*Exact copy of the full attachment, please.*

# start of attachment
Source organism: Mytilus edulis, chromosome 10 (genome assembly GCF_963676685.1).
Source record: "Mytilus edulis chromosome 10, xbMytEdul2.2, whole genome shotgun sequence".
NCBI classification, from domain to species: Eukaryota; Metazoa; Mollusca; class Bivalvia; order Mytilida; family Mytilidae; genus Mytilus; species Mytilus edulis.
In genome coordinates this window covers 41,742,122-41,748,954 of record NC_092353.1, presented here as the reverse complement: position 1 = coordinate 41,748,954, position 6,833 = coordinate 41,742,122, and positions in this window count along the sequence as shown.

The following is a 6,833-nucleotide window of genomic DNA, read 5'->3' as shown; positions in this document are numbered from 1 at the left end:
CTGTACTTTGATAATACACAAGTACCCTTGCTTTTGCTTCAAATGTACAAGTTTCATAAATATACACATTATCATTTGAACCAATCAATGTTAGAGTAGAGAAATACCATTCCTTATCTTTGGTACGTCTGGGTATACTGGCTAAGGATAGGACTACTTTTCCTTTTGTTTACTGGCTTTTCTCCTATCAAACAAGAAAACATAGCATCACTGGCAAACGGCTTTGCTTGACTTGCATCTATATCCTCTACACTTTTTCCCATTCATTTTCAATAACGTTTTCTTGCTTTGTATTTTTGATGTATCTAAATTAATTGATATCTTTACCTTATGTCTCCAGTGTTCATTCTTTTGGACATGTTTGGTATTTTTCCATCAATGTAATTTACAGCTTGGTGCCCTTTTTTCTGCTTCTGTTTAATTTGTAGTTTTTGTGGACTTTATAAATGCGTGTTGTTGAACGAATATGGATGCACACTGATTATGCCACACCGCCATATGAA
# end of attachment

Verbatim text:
Source organism: Mytilus edulis, chromosome 10 (genome assembly GCF_963676685.1).
Source record: "Mytilus edulis chromosome 10, xbMytEdul2.2, whole genome shotgun sequence".
NCBI classification, from domain to species: Eukaryota; Metazoa; Mollusca; class Bivalvia; order Mytilida; family Mytilidae; genus Mytilus; species Mytilus edulis.
In genome coordinates this window covers 41,742,122-41,748,954 of record NC_092353.1, presented here as the reverse complement: position 1 = coordinate 41,748,954, position 6,833 = coordinate 41,742,122, and positions in this window count along the sequence as shown.

The following is a 6,833-nucleotide window of genomic DNA, read 5'->3' as shown; positions in this document are numbered from 1 at the left end:
CTGTACTTTGATAATACACAAGTACCCTTGCTTTTGCTTCAAATGTACAAGTTTCATAAATATACACATTATCATTTGAACCAATCAATGTTAGAGTAGAGAAATACCATTCCTTATCTTTGGTACGTCTGGGTATACTGGCTAAGGATAGGACTACTTTTCCTTTTGTTTACTGGCTTTTCTCCTATCAAACAAGAAAACATAGCATCACTGGCAAACGGCTTTGCTTGACTTGCATCTATATCCTCTACACTTTTTCCCATTCATTTTCAATAACGTTTTCTTGCTTTGTATTTTTGATGTATCTAAATTAATTGATATCTTTACCTTATGTCTCCAGTGTTCATTCTTTTGGACATGTTTGGTATTTTTCCATCAATGTAATTTACAGCTTGGTGCCCTTTTTTCTGCTTCTGTTTAATTTGTAGTTTTTGTGGACTTTATAAATGCGTGTTGTTGAACGAATATGGATGCACACTGATTATGCCACACCGCCATATGAA